- All users both in the server and in the clients need to be members of that group with the same GID.

- you have to share the same UID for users between the server and the client

for example the user Helene must share the same UID and GID between the SME Server and the remote client

on remote client
# id helene
uid=5006(helene) gid=5006(helene) groupes=5006(helene),5002(famille)
on SME Server
# id helene
uid=5006(helene) gid=5006(helene) groupes=5006(helene),500(shared),5002(famille)

Warning.png Warning:
IF the option no_root_squash is set, the root and all sudoers of every allowed servers to the nfs share are able to write without controls in the ibay.


  • see informations of a user
  • change the uid of a user
usermod -u UID USER_NAME
  • create a group
groupadd -g GID -o GROUPE_NAME
  • modify the GID of a group
groupmod -o -g GID GROUPE_NAME
  • add a principal group to a user
  • add a secondary group to a user

Manual Settings for specific needs

Nfs offers a lot of parameters and you may need some specific settings that it would be difficult or dangerous to let them in all hands. So for some cases you can enable by db command your nfs shares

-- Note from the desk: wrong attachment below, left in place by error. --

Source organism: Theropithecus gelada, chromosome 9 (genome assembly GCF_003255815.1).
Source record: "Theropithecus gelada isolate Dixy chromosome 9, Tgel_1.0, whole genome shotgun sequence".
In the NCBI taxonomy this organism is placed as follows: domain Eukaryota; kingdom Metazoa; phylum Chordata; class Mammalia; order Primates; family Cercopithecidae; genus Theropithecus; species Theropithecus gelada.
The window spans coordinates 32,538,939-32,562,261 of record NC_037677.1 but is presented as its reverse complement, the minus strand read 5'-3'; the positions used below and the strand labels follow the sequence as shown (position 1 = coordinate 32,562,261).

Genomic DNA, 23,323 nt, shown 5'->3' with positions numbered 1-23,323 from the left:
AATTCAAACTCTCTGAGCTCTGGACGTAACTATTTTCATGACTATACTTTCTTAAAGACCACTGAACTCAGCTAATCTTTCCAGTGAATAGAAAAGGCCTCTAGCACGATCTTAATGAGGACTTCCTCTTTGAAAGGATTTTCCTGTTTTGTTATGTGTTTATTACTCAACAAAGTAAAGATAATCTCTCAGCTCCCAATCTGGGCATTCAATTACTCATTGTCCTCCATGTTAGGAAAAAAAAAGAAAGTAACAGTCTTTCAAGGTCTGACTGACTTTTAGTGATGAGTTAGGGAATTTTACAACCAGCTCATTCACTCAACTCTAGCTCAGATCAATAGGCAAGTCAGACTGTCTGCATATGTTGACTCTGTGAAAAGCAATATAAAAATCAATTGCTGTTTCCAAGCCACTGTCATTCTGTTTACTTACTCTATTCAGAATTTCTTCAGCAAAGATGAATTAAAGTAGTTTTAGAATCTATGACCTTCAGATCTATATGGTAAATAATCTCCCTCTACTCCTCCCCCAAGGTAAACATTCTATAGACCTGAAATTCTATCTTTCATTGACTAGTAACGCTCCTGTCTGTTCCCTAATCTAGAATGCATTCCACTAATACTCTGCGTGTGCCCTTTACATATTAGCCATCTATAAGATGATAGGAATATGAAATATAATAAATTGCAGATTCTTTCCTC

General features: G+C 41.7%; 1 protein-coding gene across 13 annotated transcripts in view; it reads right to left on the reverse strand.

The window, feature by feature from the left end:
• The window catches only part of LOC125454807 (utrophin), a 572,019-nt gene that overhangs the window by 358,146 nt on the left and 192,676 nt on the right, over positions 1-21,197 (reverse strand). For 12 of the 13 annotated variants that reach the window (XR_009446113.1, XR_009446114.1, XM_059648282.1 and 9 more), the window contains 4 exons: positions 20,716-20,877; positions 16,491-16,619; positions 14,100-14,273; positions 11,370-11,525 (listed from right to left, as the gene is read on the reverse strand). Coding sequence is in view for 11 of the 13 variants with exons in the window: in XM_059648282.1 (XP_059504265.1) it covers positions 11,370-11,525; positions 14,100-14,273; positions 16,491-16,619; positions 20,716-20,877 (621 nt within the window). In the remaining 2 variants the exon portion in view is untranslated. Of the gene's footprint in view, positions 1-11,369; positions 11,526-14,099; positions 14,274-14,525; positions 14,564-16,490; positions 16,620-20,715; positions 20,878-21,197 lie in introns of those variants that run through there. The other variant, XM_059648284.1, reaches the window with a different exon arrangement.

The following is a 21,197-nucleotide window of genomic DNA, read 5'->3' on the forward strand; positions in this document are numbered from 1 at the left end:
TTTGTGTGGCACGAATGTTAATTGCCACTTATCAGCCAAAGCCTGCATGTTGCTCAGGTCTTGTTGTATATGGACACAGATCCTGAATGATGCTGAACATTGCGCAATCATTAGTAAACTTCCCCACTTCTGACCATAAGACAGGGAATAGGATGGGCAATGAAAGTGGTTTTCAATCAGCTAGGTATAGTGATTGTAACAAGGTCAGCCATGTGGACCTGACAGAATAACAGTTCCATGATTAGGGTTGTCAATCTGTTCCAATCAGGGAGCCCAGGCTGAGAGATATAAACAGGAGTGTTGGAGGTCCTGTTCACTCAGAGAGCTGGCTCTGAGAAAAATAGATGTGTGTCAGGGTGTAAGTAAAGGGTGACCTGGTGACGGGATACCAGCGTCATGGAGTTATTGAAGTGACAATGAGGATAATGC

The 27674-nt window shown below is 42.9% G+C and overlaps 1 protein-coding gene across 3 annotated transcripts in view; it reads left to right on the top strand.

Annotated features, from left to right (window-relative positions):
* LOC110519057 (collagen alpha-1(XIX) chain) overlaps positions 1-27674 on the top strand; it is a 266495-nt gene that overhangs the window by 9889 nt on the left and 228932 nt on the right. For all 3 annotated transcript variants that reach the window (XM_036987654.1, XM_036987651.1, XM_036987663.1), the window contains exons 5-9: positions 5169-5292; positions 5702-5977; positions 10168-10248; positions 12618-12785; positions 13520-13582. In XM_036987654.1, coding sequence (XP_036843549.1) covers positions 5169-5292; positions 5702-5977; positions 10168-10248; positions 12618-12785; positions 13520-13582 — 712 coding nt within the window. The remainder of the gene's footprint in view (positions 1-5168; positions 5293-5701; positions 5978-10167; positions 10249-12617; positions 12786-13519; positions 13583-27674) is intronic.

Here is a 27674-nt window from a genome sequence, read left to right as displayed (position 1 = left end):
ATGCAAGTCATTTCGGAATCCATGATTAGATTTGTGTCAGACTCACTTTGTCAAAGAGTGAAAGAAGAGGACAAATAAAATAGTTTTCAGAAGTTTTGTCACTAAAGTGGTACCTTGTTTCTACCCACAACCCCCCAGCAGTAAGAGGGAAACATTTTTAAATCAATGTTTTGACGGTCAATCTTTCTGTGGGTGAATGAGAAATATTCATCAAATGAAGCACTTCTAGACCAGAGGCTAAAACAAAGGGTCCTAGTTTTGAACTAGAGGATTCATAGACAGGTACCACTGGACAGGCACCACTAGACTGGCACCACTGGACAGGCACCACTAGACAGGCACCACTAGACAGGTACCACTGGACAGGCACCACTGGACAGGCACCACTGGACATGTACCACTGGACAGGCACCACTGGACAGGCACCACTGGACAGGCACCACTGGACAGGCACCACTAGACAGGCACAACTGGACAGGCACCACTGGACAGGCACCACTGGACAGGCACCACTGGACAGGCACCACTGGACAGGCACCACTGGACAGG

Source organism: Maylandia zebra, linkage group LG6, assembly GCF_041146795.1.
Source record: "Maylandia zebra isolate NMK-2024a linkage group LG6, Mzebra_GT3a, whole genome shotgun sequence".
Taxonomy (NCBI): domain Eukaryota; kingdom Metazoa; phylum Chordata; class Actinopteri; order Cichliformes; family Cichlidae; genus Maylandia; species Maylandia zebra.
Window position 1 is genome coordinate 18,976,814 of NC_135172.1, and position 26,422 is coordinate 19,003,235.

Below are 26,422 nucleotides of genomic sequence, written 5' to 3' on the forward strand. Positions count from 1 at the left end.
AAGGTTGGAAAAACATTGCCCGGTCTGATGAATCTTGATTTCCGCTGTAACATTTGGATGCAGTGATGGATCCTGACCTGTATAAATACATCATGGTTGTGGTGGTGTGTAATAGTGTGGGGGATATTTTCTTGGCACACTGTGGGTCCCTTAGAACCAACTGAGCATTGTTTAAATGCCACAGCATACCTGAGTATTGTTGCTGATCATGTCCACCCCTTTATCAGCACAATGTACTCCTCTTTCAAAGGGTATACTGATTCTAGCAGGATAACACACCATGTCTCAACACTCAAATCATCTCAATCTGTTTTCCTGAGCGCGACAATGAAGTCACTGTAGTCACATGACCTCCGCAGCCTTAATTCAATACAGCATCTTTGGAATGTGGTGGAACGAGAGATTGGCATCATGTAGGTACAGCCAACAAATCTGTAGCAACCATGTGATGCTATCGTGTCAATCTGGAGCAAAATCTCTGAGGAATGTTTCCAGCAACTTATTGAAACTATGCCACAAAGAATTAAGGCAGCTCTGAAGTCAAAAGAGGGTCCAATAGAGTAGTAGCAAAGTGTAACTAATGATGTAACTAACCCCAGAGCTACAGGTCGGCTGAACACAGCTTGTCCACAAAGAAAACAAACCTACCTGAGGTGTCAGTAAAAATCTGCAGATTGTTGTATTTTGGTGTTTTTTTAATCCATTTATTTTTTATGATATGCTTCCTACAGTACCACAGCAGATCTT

but you cannot :

  • use the wildcard '*'
  • open your shares to ip(s) outside of your local network(s)
  • use a domain to define your shares, the ip or the network are a mandatory
  • use the root '/'
  • let a space between the ip and its share definition

IF you want to do all these dangerous things, then you need to do them by custom templates.

How enable specific rules (the name of the rule is free):

config setprop nfs-rules MYRULE "/home/e-smith/files/ibays/IBAYNAME/files,sync,wdelay,rw,no_root_squash,secure)"


 config setprop nfs-rules RULE2 "/home/e-smith/files/ibays/IBAYNAME/files,sync,wdelay,rw,no_root_squash,secure)"

There is no analysis of the share settings, ditto for the path of the folder you want to share (except for the '/')

once modified

signal-event nfs-conf

or if you want to see if you haven't done a misconfiguration

expand-template /etc/exports
service nfs restart

don't forget that you can see the mounted shares and the configuration file

showmount -e


less /etc/exports

Common Mount permission options

rw              read/write permissions
ro              read-only permissions
insecure        Allows the use of ports over 1024
sync            Specifies that all changes must be written to disk before a command completes
no_wdelay       Forces the writing of changes immediately
root_squash     Prevents root users
no_root_squash  Allow root users

Couple of notes whilst installing on SME9.....

DB options as follows - status enabled by default :


you should be able to update with

signal-event nfs-update

Exported folders overview

You can have an overview of all exported folders and see for which ip/network they are allowed.

# showmount -e
Export list for hpcompact:
  • On a remote client you can show all share exported by the NFS server
 showmount -e  IpOrHostNameServer

Show connected clients

netstat -an | grep nfs.server.ip:port
  • for example if you nfs server IP is